News 14 Feb 13

Bosnian Torture Victims Demand Rights Law

Eighteen years after the war, the Bosnian authorities must adopt an umbrella law that will provide basic rights for some 200,000 people who were tortured, victims’ groups insist.

Denis Dzidic
Torture victims' conference in Sarajevo /Photo by BIRN

Victims’ groups told media in Sarajevo on Thursday that they had drafted the rights law and hoped that it would get parliamentary consideration this year.

The proposed legislation would set up a legal framework to ensure that torture victims could exercise their rights in any part of Bosnia, the Association of Prison Camp Detainees of Bosnia and Herzegovina and the Vive Women association from Tuzla told the press conference.

Association of Prison Camp Detainees representative Jasmin Meskovic said that the key task for the legislation was to establish the exact number of prison camps and the amount of detainees during the 1992-95 conflict in order to end the manipulation of statistics for political gain.

“We want the term and status of camp detainee to be defined. We want welfare, healthcare for victims, free legal aid, the right to rehabilitation, disability status, and very importantly, memorialisation at the places of detention to be allowed,” explained Meskovic.

Meskovic said it was a “trauma to get a permit” from some local authorities so that victims could hold commemorations.

He added that the law should define reparations for torture victims, but also that he was aware that in the current economic situation, Bosnia cannot afford large payouts.

“We do not expect this to be payable tomorrow. We are aware that the state cannot manage – Germany is still paying reparations for World War Two. We want the camp detainee and victim’s status to be recognised for future generations,” he said.

Meskovic said that the lack of legislation on torture victims’ rights resulted in large number of former camp detainees opting to sue Bosnia’s state entities, which will ultimately incur huge costs for the state.

President of the Croatian Association of Camp Detainees from Central Bosnia, Andjelko Kvesic, said that over 50,000 citizens had supported the proposed law on torture victims’ rights by signing a petition.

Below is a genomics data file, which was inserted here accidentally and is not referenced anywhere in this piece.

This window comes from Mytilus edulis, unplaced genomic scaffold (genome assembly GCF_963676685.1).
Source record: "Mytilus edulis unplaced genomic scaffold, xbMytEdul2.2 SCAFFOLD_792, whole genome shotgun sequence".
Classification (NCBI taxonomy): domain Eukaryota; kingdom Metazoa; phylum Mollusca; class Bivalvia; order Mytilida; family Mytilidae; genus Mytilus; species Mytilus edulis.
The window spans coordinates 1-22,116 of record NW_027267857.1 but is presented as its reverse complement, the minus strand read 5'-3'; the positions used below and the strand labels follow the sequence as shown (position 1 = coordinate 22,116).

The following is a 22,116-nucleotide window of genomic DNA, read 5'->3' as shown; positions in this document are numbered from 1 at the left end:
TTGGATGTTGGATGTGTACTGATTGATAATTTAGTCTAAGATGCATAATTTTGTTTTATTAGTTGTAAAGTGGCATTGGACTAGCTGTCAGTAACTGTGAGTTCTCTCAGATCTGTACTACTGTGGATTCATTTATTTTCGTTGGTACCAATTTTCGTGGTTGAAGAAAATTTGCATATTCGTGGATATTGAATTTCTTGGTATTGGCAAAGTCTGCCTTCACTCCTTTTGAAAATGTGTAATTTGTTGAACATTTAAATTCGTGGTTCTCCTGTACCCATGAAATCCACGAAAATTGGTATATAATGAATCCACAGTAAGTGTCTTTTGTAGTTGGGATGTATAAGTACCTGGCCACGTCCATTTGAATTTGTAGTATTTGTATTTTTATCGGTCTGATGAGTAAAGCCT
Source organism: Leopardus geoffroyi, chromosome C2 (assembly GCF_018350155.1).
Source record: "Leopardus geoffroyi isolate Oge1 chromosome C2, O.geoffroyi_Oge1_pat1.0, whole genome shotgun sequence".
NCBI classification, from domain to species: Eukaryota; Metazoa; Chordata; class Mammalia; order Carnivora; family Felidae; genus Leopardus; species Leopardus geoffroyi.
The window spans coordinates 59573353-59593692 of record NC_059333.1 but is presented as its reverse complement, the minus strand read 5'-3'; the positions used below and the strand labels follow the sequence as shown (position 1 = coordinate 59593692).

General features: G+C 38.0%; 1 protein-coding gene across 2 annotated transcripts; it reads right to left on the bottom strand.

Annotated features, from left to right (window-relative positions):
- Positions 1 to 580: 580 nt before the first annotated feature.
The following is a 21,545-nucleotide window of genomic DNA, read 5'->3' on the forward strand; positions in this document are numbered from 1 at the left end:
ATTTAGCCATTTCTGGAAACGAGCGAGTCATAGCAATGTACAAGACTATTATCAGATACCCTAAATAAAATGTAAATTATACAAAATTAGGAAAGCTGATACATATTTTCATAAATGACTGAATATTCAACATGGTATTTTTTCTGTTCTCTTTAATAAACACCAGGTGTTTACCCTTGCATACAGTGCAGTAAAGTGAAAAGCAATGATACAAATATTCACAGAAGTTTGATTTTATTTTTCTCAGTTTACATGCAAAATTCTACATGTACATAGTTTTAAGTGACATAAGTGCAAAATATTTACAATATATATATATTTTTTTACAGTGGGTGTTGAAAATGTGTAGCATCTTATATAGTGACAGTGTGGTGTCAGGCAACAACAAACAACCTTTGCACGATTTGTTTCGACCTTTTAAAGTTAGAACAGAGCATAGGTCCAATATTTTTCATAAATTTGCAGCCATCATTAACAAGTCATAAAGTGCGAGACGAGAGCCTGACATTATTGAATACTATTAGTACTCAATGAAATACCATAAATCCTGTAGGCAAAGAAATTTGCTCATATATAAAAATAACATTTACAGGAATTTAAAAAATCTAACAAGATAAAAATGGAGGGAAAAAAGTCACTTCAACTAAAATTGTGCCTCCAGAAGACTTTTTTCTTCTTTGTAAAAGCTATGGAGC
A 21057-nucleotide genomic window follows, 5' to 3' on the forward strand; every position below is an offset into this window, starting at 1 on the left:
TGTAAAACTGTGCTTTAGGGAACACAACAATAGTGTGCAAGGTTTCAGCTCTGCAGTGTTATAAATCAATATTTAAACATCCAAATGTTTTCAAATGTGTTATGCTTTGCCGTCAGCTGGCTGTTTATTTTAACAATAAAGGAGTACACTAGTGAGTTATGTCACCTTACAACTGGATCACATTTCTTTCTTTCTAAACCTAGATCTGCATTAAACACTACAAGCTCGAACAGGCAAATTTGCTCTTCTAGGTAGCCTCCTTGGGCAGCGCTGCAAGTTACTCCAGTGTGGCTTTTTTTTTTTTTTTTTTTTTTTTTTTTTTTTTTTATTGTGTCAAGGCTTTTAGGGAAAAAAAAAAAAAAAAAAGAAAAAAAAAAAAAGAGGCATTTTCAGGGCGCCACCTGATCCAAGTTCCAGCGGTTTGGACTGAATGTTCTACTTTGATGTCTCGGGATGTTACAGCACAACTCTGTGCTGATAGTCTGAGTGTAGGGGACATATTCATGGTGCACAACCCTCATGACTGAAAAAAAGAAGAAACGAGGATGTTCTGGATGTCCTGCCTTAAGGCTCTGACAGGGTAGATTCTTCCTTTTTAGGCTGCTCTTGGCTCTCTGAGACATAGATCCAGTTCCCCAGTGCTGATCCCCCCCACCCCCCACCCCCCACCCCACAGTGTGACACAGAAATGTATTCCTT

“We gave a part of our souls to the state, we ask for a part of our honour back, and they will give us a part of our honour only if they determine our status, because in Bosnia and Herzegovina there is still not one unified definition of what is a camp detainee and what are their rights,” added Kvesic.

Dragisa Andric, president of the Visegrad camp detainee associations, said that he was encouraged by the fact that the Ministry of Labour and Veterans’ Rights in Bosnia’s Serb-run Republika Srpska entity had announced the signing of a law on camp detainees this year, but added that torture victims in the entity still face a difficult situation.

“In Republika Srpska, the additional problem is that female victims of sexual violence live in the dark, in pain, suffer a great deal and are not recognised by the authorities, their environment or even family,” said Andric.

The pesident of the Vive Women association, Jasna Zecevic, emphasised that the authorities in Bosnia “politicised the trauma”, which is why Bosnia still lacks an umbrella law.

“If the law does not come through, what our network plans is to wait for the response from those in charge of taking care of us and after that we will seek our rights from the international community with all available means and influence,” said Zecevic.

The legislation was drafted as part of a joint project entitled ‘Network – Together Against Torture’.

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